Heather Leson is an award-winning program manager and community builder for global open source projects. As the Program Manager, Social Innovation for the Qatar Computing Research Institute, Qatar Foundation she creates projects and programmes for social innovation and humanitarian use.
Specializing in strategic planning, community engagement, and fundraising, Heather is the President of the Board of Directors for Humanitarian OpenStreetMap Team and a Board Member for PeaceGeeks. She demonstrates mentorship and leadership as an Infogr.am ambassador and adviser for numerous social technology start-ups including School of Data, Jump2Spot and Invstg8net. She is a member of the Standby Task Force and Non-Commercial User Constituency, ICANN. Organisations she leads in include the Crisis Mappers Network, Humanitarian OpenStreetMap Team, Open Knowledge Foundation (School of Data), Ushahidi, Random Hacks of Kindness, Mozilla and more. Recognised as a digital humanitarian leader, Crowdsourcing Week cited her as one of the Top 10 Canadian Experts. Heather curates numerous civil society, open source and technology workshops and is a frequent public speaker including such events as IEEE Humanitarian Technology Conference, Google Big Tent, UN Human Rights Council, World Bank, OSCON, World Humanitarian Youth Summit, TedxSilkRoad, UNSpider and various Canadian government events.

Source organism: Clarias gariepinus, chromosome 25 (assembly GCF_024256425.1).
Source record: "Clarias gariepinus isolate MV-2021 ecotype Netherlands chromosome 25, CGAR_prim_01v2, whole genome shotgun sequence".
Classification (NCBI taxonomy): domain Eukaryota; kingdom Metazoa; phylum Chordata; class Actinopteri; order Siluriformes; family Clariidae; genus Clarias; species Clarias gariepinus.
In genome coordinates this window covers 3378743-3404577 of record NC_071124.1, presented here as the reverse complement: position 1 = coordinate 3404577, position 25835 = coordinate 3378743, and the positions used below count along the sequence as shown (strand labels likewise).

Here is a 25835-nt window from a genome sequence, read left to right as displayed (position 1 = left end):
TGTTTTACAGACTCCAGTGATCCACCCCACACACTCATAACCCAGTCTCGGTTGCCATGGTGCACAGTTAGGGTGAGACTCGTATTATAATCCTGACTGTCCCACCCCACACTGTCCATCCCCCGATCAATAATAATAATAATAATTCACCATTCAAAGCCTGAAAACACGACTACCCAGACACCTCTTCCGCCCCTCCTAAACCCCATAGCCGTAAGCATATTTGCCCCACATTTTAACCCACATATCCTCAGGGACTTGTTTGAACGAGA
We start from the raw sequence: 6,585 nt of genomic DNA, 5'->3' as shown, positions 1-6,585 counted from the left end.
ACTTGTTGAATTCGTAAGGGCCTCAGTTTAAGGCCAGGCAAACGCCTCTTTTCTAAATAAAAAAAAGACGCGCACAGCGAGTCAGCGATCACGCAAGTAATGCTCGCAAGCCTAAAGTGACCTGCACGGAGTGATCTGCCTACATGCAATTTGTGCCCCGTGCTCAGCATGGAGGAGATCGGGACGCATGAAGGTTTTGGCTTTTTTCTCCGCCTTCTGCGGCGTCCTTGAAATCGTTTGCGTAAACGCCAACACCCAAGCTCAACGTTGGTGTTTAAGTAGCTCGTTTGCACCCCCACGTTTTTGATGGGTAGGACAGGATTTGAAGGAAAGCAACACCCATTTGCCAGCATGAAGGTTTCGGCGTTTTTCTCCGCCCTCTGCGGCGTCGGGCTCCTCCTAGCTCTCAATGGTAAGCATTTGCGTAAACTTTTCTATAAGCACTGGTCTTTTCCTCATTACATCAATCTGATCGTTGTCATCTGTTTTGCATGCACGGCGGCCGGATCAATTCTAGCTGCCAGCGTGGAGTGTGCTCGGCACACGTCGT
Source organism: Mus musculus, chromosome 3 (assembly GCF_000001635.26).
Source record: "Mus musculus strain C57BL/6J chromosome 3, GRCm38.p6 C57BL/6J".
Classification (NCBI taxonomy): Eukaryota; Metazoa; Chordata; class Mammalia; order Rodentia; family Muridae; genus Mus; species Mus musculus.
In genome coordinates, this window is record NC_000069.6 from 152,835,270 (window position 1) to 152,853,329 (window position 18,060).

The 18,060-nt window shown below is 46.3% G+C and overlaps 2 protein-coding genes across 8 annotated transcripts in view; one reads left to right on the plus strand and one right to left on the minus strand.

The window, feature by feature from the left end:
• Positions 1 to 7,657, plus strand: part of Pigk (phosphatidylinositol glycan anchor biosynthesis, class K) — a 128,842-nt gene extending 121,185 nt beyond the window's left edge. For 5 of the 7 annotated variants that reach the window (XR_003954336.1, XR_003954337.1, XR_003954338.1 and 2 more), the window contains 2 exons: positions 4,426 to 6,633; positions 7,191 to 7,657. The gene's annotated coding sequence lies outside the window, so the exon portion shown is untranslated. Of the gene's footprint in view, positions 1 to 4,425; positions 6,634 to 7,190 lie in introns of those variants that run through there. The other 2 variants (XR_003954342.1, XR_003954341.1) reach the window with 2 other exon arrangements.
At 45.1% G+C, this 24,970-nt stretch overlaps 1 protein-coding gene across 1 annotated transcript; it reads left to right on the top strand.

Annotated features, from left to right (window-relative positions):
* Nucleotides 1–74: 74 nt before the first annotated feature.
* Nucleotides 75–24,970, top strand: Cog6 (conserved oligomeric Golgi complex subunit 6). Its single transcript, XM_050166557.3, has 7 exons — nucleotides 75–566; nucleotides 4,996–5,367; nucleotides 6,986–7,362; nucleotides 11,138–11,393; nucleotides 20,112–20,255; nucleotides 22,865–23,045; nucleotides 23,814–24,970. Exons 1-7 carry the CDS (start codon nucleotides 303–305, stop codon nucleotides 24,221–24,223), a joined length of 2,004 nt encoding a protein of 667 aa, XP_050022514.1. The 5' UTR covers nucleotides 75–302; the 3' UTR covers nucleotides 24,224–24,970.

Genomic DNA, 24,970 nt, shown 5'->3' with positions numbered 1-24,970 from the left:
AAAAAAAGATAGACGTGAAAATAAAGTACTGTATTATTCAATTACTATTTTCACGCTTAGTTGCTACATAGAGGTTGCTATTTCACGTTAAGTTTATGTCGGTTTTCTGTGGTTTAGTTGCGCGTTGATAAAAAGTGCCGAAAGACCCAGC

Heather has over 15 years of experience in technical incident management, software life-cycle development, customer care, and Internet communications. She holds a Bachelor of Arts degree in Combined Political Science and History from Carleton University in Canada's capital city of Ottawa, and a Library and Information Technician diploma from Seneca College of Applied Arts and Technology in Toronto. Leadership programmes that Heather has participated include Personal Democracy Forum Google Fellow and a certificate for the Annenberg-Oxford Media Policy Summer Institute (2012). Recently, she was awarded the People's Choice Award from Opensource.com for her writing about Digital Humanitarians.